BATON ROUGE —Theremained basically unchanged in December, drifting down 0.4 points to 104.4, according to the report released today.
Unfilled jobs and the lack of qualified applicants continue to be a primary driver, with job openings setting a record high and job creation plans strengthening.
State-specific data is unavailable, but NFIB State Director Dawn Starns said, “Some of our members say finding good applicants is one of the toughest challenges they’re facing heading into 2019.”
Reports of higher worker compensation remained near record levels and inventory investment plans surged. Expected real sales growth and expected business conditions in the next six months, however, accounted for the modest decline in the Index.
“Optimism among small business owners continues to push record highs, but they need workers to generate more sales, provide services, and complete projects, said NFIB President and CEO Juanita D. Duggan. “Two of every three of these new jobs are historically created by the small business half of the economy, so it will be Main Street that will continue to drive economic growth.”
A recent historical perspective:
- Actual hiring strengthened to the highest reading in six months, job openings are at a record high levels, and plans to create new jobs are down only three points from August’s record high.
- The net percent of owners expecting better business conditions in six months and the percent viewing the current period as a good time to expand have both tapered off since the record high Index reading in August but still remain well above their historical averages.
- Actual capital outlays are five percentage points higher than in August, although plans for outlays are eight points below the high for this expansion.
- Plans to invest in inventories are only two points below August, the record high. Satisfaction with inventories is two points better.
Last week’snoted that job creation remained solid with a net addition of 0.25 workers per firm, up from 0.19 in November and the best reading since July. A seasonally-adjusted net 23 percent plan to create new jobs, up one point from November’s reading. Not seasonally adjusted, 23 percent plan to increase total employment at their firm (up one point), and five percent plan reductions (down two points).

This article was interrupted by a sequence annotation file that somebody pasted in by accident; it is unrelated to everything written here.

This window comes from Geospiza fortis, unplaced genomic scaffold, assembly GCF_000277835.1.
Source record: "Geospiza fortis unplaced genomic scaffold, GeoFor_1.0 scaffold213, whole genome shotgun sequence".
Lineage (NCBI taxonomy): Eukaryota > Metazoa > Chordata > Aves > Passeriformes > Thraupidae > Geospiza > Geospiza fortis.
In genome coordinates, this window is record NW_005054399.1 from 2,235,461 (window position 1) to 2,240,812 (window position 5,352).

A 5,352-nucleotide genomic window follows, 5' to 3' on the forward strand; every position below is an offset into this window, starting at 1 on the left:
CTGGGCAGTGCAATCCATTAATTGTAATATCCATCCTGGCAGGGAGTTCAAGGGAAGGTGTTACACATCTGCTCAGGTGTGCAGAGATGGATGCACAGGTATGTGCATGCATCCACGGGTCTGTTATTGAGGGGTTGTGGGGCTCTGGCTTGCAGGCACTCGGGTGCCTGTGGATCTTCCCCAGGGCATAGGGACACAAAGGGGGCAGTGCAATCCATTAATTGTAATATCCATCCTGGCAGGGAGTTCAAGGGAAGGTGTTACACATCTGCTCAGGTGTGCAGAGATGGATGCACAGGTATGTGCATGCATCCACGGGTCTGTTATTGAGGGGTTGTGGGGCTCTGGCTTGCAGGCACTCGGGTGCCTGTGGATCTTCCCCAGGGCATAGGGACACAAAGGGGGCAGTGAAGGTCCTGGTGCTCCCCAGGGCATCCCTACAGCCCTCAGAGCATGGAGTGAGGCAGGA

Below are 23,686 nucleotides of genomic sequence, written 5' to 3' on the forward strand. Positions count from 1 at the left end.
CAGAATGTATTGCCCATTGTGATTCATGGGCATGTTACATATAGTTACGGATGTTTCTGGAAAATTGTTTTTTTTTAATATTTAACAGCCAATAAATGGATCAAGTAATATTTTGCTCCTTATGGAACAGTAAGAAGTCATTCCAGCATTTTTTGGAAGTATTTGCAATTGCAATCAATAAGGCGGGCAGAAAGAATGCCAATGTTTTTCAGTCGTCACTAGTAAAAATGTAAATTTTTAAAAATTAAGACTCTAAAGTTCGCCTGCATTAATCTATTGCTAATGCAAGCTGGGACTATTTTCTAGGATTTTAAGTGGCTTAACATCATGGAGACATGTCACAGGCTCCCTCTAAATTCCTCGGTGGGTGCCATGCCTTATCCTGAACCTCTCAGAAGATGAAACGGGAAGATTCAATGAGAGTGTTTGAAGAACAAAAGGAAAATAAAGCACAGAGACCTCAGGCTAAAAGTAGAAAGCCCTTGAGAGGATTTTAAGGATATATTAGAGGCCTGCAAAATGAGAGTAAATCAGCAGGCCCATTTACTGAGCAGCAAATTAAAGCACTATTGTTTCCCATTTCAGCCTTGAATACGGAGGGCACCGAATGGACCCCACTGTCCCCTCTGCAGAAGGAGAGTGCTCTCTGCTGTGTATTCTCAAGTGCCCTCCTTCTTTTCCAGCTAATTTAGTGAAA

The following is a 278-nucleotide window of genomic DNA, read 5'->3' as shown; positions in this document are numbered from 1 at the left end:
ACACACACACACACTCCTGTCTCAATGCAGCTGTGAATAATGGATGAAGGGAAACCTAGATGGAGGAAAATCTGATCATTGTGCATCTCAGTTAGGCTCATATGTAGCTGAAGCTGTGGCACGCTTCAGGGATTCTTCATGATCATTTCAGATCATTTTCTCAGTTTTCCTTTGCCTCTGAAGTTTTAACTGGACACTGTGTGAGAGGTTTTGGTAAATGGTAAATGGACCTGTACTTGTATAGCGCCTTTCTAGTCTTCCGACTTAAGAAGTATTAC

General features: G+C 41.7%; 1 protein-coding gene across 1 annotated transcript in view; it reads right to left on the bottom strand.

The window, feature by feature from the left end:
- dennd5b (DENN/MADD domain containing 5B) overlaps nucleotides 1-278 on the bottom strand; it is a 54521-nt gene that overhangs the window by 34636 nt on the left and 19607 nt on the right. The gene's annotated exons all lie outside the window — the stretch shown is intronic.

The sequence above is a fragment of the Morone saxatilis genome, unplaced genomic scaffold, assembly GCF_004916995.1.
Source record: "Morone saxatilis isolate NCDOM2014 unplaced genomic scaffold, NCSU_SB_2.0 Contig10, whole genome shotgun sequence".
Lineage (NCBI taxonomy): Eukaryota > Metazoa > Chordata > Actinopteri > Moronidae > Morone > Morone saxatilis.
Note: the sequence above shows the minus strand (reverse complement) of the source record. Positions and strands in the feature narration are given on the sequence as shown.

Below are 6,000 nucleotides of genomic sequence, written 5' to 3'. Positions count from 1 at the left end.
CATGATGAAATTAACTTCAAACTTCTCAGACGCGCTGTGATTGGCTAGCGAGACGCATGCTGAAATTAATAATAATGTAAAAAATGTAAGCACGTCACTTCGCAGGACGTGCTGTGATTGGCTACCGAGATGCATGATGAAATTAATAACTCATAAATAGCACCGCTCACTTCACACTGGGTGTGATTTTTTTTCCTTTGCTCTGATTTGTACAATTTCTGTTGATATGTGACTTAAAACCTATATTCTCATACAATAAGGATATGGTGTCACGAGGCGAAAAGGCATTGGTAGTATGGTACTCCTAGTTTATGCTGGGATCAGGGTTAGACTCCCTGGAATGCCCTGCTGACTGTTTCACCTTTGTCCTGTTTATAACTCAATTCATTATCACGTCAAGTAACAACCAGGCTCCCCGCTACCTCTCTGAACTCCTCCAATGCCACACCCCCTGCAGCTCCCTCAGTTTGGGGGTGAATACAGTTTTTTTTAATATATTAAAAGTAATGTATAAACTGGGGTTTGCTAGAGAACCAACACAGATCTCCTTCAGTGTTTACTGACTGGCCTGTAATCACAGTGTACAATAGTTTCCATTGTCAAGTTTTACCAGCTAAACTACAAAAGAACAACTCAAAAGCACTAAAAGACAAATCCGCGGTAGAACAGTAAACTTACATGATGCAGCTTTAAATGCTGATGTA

A record 39 percent of small business owners reported job openings they could not fill in the current period. Sixty percent of owners reported hiring or trying to hire, but 90 percent of those reported few or no qualified applicants for the position. Twenty-three percent of owners cited the difficulty in finding qualified workers as their Single Most Important Business Problem.
“Recently, we’ve seen two themes promoted in the public discourse: first, the economy is going to overheat and cause inflation and second, the economy is slowing and the Federal Reserve should not raise interest rates,” said NFIB Chief Economist Bill Dunkelberg. “However, the NFIB surveys of the small business half of the economy have shown no signs of an inflation threat, and in real terms Main Street remains very strong, setting record levels of hiring along the way.”
The percent of business owners reporting that they increased employee compensation continued at 45-year record high levels. In December, a net 35 percent reported increasing compensation and a net 24 percent reported planned increases in the next few months.
The net percent of owners reporting inventory increases fell three points to a net three percent (seasonally adjusted), following November’s strong showing, the second-best since 2005.
A net four percent of all owners (seasonally adjusted) reported higher nominal sales in the past three months, down five points from very strong readings. The net percent reporting higher sales averaged two percent in 2017 but nine percent in 2018, with a peak value of 15 percent. The net percent of owners expecting higher real sales volumes fell one point to a net 23 percent of owners. Consumer spending has remained steady and small manufacturing and construction firms cannot find enough employees to fill their open positions, selling all they can produce without more workers.
Unchanged from last month, 61 percent of owners reported capital outlays. Of those making expenditures, 42 percent reported buying new equipment, 25 percent acquired vehicles, and 15 percent improved or expanded facilities. Six percent acquired new buildings or land for expansion and 15 percent spend money for new fixtures and furniture.
Thirty-two percent of owners reported all credit needs met (unchanged), and 50 percent said they were not interested in a loan, up three points. By comparison, only three percent reported financing was their top business problem (up one point), while 13 percent cited taxes (down six points), 14 percent citing regulations and red tape, and 23 percent the availability of qualified labor.